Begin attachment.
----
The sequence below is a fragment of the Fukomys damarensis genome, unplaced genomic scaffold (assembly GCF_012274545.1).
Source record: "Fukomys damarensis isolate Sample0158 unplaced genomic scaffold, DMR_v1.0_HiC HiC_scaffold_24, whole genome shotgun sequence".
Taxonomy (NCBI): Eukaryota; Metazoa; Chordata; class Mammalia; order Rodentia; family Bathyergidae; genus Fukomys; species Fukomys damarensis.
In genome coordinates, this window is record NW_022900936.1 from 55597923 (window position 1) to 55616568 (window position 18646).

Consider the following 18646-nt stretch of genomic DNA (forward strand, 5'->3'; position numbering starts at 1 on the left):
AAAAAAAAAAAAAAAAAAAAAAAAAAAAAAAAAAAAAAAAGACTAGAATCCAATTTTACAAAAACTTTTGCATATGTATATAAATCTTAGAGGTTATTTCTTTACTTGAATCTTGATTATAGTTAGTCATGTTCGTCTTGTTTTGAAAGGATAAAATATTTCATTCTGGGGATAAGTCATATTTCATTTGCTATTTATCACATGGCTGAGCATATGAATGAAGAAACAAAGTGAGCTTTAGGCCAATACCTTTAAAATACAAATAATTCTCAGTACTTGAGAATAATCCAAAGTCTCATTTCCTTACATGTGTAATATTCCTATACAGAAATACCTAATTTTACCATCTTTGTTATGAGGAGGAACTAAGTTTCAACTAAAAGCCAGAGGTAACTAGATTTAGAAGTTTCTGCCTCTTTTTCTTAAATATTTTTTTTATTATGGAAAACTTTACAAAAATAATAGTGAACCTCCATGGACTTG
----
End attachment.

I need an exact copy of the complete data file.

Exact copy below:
The sequence below is a fragment of the Fukomys damarensis genome, unplaced genomic scaffold (assembly GCF_012274545.1).
Source record: "Fukomys damarensis isolate Sample0158 unplaced genomic scaffold, DMR_v1.0_HiC HiC_scaffold_24, whole genome shotgun sequence".
Taxonomy (NCBI): Eukaryota; Metazoa; Chordata; class Mammalia; order Rodentia; family Bathyergidae; genus Fukomys; species Fukomys damarensis.
In genome coordinates, this window is record NW_022900936.1 from 55597923 (window position 1) to 55616568 (window position 18646).

Consider the following 18646-nt stretch of genomic DNA (forward strand, 5'->3'; position numbering starts at 1 on the left):
AAAAAAAAAAAAAAAAAAAAAAAAAAAAAAAAAAAAAAAAGACTAGAATCCAATTTTACAAAAACTTTTGCATATGTATATAAATCTTAGAGGTTATTTCTTTACTTGAATCTTGATTATAGTTAGTCATGTTCGTCTTGTTTTGAAAGGATAAAATATTTCATTCTGGGGATAAGTCATATTTCATTTGCTATTTATCACATGGCTGAGCATATGAATGAAGAAACAAAGTGAGCTTTAGGCCAATACCTTTAAAATACAAATAATTCTCAGTACTTGAGAATAATCCAAAGTCTCATTTCCTTACATGTGTAATATTCCTATACAGAAATACCTAATTTTACCATCTTTGTTATGAGGAGGAACTAAGTTTCAACTAAAAGCCAGAGGTAACTAGATTTAGAAGTTTCTGCCTCTTTTTCTTAAATATTTTTTTTATTATGGAAAACTTTACAAAAATAATAGTGAACCTCCATGGACTTG